The big moment arrives; it’s time to bring the newest member inside his new home. I’m holding him as I come through the door.

Elektra wasn’t having any of it. Her spinal hair stuck up and a low growl came out.

Up goes the baby gate separating the two until she calmed down. Bo has his own kennel which we keep up and open so whenever he’s feeling anxious, he can go in there. It’s dark, soft and cushy, and has his toys in there. He didn’t have much appetite because of the heartworm medicine he was on, but most dogs dig wet food. He had a a bite or two, a treat, and he went to sleep. New home, new smells, new sounds, new people – all of this can be overwhelming to an abused dog with trust issues.

A few days later, it’s time to take the gate down for some supervised visits. In a flash, there’s a doggo confrontation between the two, and just like that, Bo learns he is the beta dog. Once THAT was settled, there have been no more fights, and Bo could relax a little, allowing a bit of his personality to emerge.

Glamour Shot

He’s still food insecure. I feed them far away from each other. However, Bo dances and bounces as I’m putting the food in the bowls as if it’s the last kibble on earth, and Elektra now does the same thing. I swear this little dog can jump five feet high. In typical beagle fashion, he scarfs down his food. We’ve gotten the timing worked out so they’re finished at the same time and stealing food isn’t an issue. They go outside after they eat to do their business, and then it’s lap time.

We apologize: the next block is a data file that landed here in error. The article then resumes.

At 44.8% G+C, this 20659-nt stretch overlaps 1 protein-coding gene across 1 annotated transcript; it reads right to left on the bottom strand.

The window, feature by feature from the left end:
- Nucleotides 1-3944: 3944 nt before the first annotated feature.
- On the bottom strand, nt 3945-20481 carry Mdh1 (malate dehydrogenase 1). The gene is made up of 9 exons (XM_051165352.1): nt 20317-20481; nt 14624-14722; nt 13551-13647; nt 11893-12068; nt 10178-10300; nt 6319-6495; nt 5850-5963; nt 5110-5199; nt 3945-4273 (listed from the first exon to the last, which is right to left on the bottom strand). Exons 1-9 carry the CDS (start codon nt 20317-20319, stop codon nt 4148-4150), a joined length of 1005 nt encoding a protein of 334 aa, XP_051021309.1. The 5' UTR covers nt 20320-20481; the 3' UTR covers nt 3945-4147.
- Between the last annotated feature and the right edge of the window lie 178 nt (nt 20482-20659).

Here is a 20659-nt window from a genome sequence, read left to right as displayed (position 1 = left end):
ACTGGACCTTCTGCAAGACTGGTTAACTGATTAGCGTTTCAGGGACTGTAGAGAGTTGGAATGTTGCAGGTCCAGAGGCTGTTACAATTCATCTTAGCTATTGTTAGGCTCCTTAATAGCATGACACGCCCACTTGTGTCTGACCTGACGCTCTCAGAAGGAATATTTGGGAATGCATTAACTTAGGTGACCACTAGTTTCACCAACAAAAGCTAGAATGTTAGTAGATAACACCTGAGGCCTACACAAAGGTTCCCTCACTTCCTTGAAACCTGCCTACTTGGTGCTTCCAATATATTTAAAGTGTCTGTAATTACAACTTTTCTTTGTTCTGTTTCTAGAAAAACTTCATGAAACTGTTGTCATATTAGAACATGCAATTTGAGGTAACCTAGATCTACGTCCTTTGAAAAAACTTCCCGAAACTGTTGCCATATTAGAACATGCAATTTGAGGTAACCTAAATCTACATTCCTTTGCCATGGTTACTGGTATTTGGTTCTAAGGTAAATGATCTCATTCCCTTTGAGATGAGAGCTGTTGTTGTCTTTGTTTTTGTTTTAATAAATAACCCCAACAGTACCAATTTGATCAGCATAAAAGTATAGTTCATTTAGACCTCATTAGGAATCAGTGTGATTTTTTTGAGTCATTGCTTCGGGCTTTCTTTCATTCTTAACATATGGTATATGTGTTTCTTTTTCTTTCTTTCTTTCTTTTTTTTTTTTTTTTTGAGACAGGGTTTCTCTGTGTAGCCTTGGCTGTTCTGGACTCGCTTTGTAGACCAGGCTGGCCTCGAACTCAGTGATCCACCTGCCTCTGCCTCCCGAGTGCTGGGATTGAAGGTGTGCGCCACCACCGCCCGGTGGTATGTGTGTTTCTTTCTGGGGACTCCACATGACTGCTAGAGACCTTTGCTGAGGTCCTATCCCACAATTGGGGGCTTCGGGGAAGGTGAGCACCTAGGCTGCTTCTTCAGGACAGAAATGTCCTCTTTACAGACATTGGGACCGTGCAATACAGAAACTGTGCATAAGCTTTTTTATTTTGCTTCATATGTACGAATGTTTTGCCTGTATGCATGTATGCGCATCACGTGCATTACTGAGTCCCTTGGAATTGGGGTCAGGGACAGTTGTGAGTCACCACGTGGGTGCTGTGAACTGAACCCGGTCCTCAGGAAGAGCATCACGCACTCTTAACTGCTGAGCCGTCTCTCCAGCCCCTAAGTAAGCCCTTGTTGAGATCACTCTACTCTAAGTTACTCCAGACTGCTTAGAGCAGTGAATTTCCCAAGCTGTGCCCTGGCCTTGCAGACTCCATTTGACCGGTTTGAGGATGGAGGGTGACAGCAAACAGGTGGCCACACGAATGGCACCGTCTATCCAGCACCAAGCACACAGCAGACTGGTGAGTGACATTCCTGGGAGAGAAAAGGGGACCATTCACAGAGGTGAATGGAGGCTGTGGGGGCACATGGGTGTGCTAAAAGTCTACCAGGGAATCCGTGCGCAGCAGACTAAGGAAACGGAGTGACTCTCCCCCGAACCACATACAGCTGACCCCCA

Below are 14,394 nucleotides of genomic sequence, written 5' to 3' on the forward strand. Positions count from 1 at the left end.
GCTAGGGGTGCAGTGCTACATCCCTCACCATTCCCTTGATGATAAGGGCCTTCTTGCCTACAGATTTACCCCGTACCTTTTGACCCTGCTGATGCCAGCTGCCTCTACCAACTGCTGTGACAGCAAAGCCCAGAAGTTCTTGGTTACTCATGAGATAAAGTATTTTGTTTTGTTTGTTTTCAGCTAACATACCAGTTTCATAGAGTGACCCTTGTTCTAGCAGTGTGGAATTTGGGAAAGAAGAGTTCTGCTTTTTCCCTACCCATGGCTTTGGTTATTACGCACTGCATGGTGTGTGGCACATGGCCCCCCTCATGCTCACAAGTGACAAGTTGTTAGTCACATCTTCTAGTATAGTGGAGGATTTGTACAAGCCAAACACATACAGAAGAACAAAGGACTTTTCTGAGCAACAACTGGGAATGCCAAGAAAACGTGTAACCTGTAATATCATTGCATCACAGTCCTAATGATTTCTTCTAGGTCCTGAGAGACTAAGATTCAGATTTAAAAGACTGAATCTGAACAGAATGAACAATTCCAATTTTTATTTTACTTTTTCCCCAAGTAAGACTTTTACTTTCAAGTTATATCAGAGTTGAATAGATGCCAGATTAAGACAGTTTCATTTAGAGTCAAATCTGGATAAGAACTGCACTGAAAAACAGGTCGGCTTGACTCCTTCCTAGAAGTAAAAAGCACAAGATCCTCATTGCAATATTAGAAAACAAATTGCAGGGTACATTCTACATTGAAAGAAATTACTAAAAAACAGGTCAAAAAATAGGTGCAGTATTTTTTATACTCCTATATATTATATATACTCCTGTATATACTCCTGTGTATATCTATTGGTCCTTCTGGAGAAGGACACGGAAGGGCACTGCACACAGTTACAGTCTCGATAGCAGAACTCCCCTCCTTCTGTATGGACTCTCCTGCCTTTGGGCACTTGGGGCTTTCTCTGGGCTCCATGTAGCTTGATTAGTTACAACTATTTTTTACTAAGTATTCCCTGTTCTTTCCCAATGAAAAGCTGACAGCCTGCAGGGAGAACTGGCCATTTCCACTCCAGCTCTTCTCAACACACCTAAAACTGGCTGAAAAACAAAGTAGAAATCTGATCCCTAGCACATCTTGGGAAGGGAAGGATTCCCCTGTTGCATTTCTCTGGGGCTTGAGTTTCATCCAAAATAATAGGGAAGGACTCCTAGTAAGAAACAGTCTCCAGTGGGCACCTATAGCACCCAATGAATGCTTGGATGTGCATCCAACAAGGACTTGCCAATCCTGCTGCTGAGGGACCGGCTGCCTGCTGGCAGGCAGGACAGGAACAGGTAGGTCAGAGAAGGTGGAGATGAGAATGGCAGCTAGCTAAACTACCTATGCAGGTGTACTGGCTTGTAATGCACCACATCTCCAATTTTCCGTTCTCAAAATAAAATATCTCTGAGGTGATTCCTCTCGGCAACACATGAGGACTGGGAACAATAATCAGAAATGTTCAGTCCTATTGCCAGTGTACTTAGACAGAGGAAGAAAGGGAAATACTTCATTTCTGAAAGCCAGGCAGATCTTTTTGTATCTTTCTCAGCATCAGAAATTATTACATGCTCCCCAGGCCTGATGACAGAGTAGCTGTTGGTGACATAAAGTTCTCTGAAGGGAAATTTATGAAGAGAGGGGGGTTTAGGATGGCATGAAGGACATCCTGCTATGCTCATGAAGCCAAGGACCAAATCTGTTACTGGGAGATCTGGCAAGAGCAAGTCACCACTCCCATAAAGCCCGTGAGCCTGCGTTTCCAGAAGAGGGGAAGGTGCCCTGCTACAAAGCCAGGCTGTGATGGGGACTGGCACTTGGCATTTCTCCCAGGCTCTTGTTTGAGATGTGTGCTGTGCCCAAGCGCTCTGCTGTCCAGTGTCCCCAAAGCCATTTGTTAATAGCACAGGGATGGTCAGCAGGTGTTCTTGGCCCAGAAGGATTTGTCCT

Luckily for us, they’re someone home all the time. Whether it’s my husband who works night shift, my adult son, or me, there’s always a lap or a leg to lean on. Bo is also terribly afraid of being alone. Around my ankles, sleeping next to me back-to-back, or lying on couch with another human, Bo needs to be near people, touching them. Two houses of abuse; when I look into those giant marble eyes, I ask him, “Who did this to you? How could they do this?”